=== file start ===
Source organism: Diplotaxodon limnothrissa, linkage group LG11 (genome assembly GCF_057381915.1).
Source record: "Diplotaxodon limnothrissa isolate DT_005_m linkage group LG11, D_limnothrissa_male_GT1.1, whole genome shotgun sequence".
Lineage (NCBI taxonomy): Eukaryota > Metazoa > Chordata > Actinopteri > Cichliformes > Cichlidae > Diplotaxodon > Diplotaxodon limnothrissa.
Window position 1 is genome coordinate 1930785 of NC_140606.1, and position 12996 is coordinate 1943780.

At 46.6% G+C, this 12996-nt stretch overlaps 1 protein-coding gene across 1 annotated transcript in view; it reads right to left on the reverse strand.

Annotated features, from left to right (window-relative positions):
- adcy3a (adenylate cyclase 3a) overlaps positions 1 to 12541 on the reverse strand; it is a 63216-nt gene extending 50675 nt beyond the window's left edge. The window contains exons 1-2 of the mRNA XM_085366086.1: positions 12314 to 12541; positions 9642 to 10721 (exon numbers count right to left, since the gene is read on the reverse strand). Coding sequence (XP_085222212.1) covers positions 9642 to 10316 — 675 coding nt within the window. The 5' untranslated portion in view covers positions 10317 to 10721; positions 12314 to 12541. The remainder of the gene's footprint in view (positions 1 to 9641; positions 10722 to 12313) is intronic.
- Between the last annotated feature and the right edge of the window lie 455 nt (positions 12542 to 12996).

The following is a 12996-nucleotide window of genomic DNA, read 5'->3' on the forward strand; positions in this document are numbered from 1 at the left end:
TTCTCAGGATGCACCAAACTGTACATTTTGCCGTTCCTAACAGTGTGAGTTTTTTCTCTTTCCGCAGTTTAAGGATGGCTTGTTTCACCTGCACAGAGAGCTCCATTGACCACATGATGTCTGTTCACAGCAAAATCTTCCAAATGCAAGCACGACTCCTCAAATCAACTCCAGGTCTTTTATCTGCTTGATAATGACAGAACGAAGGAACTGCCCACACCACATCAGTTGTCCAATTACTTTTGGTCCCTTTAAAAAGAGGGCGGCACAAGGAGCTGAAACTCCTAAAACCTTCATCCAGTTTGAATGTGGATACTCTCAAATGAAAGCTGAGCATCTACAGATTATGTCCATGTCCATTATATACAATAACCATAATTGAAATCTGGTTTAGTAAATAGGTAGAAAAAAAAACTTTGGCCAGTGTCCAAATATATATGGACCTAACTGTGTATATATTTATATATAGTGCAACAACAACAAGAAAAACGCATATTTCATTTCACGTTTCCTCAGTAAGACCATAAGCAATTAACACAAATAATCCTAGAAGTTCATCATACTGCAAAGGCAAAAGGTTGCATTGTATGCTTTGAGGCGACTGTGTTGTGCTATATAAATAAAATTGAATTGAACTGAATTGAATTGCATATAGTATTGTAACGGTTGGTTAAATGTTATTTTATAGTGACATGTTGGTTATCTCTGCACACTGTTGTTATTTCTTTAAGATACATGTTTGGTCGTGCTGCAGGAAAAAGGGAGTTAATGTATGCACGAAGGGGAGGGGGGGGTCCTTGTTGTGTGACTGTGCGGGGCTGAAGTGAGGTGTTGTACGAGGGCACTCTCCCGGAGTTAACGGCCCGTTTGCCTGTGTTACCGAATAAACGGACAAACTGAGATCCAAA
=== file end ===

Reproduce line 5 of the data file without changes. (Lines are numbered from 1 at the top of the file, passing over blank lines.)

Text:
At 46.6% G+C, this 12996-nt stretch overlaps 1 protein-coding gene across 1 annotated transcript in view; it reads right to left on the reverse strand.